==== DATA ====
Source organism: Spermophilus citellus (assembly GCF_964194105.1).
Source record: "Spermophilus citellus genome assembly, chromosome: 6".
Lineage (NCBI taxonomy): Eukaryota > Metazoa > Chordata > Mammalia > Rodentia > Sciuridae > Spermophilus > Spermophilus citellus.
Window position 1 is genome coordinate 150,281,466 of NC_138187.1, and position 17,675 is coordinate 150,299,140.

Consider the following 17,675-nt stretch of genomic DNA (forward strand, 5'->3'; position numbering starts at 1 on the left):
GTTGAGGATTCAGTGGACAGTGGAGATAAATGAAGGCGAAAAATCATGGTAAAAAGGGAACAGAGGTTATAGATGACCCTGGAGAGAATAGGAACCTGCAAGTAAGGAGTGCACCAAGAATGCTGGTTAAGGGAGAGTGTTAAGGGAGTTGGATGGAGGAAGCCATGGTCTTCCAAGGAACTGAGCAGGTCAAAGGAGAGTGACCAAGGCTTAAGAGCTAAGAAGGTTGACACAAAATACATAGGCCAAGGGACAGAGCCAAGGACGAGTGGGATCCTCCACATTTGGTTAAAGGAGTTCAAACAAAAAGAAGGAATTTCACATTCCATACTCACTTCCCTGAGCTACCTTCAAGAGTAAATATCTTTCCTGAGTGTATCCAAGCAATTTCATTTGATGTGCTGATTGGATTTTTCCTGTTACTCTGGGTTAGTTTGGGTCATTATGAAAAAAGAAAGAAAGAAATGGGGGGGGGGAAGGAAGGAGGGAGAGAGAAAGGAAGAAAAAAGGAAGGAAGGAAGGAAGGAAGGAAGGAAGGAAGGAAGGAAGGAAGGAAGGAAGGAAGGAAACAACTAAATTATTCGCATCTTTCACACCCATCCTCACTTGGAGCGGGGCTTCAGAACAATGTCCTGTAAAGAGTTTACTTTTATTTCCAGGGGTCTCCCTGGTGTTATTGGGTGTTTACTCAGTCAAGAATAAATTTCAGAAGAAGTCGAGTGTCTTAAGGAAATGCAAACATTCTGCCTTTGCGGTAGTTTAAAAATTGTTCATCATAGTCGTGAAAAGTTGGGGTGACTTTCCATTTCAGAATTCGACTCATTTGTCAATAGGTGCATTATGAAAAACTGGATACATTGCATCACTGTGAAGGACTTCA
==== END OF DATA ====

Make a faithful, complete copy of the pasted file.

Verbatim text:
Source organism: Spermophilus citellus (assembly GCF_964194105.1).
Source record: "Spermophilus citellus genome assembly, chromosome: 6".
Lineage (NCBI taxonomy): Eukaryota > Metazoa > Chordata > Mammalia > Rodentia > Sciuridae > Spermophilus > Spermophilus citellus.
Window position 1 is genome coordinate 150,281,466 of NC_138187.1, and position 17,675 is coordinate 150,299,140.

Consider the following 17,675-nt stretch of genomic DNA (forward strand, 5'->3'; position numbering starts at 1 on the left):
GTTGAGGATTCAGTGGACAGTGGAGATAAATGAAGGCGAAAAATCATGGTAAAAAGGGAACAGAGGTTATAGATGACCCTGGAGAGAATAGGAACCTGCAAGTAAGGAGTGCACCAAGAATGCTGGTTAAGGGAGAGTGTTAAGGGAGTTGGATGGAGGAAGCCATGGTCTTCCAAGGAACTGAGCAGGTCAAAGGAGAGTGACCAAGGCTTAAGAGCTAAGAAGGTTGACACAAAATACATAGGCCAAGGGACAGAGCCAAGGACGAGTGGGATCCTCCACATTTGGTTAAAGGAGTTCAAACAAAAAGAAGGAATTTCACATTCCATACTCACTTCCCTGAGCTACCTTCAAGAGTAAATATCTTTCCTGAGTGTATCCAAGCAATTTCATTTGATGTGCTGATTGGATTTTTCCTGTTACTCTGGGTTAGTTTGGGTCATTATGAAAAAAGAAAGAAAGAAATGGGGGGGGGGAAGGAAGGAGGGAGAGAGAAAGGAAGAAAAAAGGAAGGAAGGAAGGAAGGAAGGAAGGAAGGAAGGAAGGAAGGAAGGAAGGAAGGAAGGAAACAACTAAATTATTCGCATCTTTCACACCCATCCTCACTTGGAGCGGGGCTTCAGAACAATGTCCTGTAAAGAGTTTACTTTTATTTCCAGGGGTCTCCCTGGTGTTATTGGGTGTTTACTCAGTCAAGAATAAATTTCAGAAGAAGTCGAGTGTCTTAAGGAAATGCAAACATTCTGCCTTTGCGGTAGTTTAAAAATTGTTCATCATAGTCGTGAAAAGTTGGGGTGACTTTCCATTTCAGAATTCGACTCATTTGTCAATAGGTGCATTATGAAAAACTGGATACATTGCATCACTGTGAAGGACTTCA